The Clubhouse is a comedy club tucked in a strip mall where you can catch late-night improv shows. The theater is completely independent and volunteer-run, so though every show is free, donations are highly suggested to keep this gem alive. There are also plenty of opportunities here for newer performers to participate, including classes and improv jams.
One of Los Angeles’ most popular Instagram spots is in front of the Los Angeles County Museum of Art (LACMA). Chris Burden’s Urban Light sculpture features 202 vintage street lamps, neatly positioned in several rows. At night, the glowing sculpture is a romantic destination for locals and tourists alike.
Chinatown Summer Nights
On select Saturdays throughout the summer, local radio station KCRW hosts a party in Chinatown’s Central Plaza, featuring DJs, dancing, shopping, cooking demonstrations, art installations, cultural activities, food trucks, and beer. The Plaza is just a short walk from the Metro Gold Line’s Chinatown station. Chinatown Summer Nights are suitable for all ages, and admission is free.
The almighty Opp
Perhaps one of the strangest nighttime activities, the almighty Opp is a mysterious puppet show that pops up on a Koreatown corner on the last Saturday of each month. Guests assemble at the corner of Western and Elmwood, just a short walk from arcade bar Blipsy, at around 9 p.m. for a night of bizarre music and puppetry. It’s funny, weird, occasionally participatory, and always a strange adventure, drawing a dedicated group of regulars every month.
Downtown Art Walk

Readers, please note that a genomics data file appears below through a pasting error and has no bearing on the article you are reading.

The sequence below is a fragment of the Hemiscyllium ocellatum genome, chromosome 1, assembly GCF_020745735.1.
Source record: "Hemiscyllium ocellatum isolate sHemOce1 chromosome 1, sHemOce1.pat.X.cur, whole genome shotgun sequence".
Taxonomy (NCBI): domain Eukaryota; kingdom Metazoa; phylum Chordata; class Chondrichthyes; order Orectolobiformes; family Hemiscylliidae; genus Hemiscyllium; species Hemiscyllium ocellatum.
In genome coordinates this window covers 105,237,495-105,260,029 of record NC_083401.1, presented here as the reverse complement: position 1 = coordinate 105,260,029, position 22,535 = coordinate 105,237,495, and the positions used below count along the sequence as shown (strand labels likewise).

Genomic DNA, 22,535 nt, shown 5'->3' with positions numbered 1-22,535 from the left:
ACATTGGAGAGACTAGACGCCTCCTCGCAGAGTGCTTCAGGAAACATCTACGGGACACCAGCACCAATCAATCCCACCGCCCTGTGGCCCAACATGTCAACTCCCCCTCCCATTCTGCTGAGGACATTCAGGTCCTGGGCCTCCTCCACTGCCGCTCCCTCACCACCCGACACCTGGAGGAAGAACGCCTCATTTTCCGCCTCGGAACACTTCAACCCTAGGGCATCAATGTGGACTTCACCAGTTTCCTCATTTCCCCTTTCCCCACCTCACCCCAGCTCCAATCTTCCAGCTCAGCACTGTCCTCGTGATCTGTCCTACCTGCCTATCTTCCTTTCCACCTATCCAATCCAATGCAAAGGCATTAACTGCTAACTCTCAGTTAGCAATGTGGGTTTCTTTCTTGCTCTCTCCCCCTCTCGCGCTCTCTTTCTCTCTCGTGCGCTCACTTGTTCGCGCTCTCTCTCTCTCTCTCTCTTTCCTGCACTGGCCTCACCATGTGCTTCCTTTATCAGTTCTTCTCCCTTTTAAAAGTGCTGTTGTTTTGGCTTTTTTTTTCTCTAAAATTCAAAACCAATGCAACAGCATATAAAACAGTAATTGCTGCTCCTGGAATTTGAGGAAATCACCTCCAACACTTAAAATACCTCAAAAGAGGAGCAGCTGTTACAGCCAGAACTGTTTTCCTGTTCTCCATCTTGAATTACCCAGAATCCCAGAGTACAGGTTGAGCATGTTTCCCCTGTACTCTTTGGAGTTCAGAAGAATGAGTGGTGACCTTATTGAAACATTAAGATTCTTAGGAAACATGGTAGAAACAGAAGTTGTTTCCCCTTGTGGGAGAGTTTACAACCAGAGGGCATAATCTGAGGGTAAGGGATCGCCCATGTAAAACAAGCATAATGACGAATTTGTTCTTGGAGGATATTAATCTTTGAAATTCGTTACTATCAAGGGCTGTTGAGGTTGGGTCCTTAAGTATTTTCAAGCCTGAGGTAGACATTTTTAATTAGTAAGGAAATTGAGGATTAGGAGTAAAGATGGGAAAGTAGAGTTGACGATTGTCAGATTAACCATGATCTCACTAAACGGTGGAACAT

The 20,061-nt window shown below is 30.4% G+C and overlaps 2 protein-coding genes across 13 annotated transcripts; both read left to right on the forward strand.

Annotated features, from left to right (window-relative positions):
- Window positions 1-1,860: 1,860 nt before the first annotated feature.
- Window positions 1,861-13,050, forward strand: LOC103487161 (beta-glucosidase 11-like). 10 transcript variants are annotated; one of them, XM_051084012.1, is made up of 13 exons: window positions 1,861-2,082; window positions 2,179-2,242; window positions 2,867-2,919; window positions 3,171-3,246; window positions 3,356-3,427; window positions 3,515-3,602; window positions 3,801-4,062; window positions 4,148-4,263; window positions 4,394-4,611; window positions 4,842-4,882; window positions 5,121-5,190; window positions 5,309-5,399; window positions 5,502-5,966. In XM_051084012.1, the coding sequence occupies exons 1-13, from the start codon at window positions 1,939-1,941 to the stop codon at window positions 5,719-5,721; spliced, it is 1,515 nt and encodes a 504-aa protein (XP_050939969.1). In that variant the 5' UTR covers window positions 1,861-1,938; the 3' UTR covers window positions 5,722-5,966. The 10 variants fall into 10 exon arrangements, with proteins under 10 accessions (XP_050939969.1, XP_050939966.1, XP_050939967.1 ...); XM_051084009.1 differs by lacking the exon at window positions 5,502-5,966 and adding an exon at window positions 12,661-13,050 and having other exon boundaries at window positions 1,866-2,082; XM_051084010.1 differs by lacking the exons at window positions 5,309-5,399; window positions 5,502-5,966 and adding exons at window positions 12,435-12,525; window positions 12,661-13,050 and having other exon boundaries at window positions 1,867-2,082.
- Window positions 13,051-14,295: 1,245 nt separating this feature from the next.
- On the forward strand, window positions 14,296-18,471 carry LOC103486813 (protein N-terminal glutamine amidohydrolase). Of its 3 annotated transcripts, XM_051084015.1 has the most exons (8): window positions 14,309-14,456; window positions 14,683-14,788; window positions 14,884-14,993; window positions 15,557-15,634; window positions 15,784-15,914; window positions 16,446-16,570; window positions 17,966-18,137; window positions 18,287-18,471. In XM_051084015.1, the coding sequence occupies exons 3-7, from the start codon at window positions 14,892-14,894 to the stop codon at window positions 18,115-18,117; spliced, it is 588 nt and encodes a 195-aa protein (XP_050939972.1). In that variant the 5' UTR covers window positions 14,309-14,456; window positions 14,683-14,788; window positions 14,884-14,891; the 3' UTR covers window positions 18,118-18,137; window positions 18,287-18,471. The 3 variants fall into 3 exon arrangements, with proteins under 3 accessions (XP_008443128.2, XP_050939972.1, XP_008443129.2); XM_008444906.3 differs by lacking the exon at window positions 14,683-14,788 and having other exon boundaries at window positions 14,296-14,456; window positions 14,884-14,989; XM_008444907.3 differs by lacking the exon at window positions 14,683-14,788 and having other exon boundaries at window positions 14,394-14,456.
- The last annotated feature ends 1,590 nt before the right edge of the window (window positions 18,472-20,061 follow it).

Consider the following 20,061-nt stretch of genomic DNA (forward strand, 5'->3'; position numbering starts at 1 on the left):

The Downtown Art Walk occurs every second Thursday of each month. Guests are advised to start at the visitor center, open from 6 p.m. to 10 p.m., to get a map and the lay of the land. From there, visit nearby galleries for art openings and events. Plenty of restaurants, bars, and venues are nearby for making a full night of it. Food trucks typically set up shop at 7th and Spring for a quick bite.
The Willows is an immersive theater event located within a sprawling, old home just south of Koreatown, the exact location of which will only be revealed once you’ve purchased your tickets. As the story goes, you’ve been invited to a dinner party at the home of the Willows family. They’re no ordinary family, harboring a host of dark secrets, including what really happened to a recently deceased relative. Throughout the night, more will be divulged, occasionally in one-on-one scenes should a character decide to pull you away from the group. The show lasts about two hours and includes dinner and drinks. Tickets are $125 and are available to purchase online. They’re released in batches which sell out quickly due to the small audience size and limited dates, so sign up for their mailing list to hear about new shows first.
California Donuts is a 24-hour donut shop in Koreatown where one can satisfy any late-night cravings for sweets. They’ve been a family-operated establishment since the 1980s, and it’s not uncommon to see a line of people waiting for their turn to make their donut selections. Colorful creations abound, including donuts topped with crunchy cereal, candies, and fruit. You can also select among the classics, including fritters, croissants, jelly-filled pastries, and cinnamon rolls.
California Donuts, 3540 W 3rd Street, Los Angeles, CA, USA, +1 213 385 3318
Infinitely Dinner Society’s Midnight Snacks
Infinitely Dinner Society is certainly mysterious. Guests who follow them on social media will find sporadic invitations to participate in a midnight snack. Those selected will purchase a ticket online—typically $10 to $25—before agreeing to meet at a specific location at a select time, usually after midnight. Performers will soon arrive to deliver on their promise of dinner and a short, immersive show. Previous snacks have included oysters, cheese plates, and donuts. Shows typically focus on the concept of infinity, as the name might imply. Follow them on Instagram at @infinitelydinnersociety.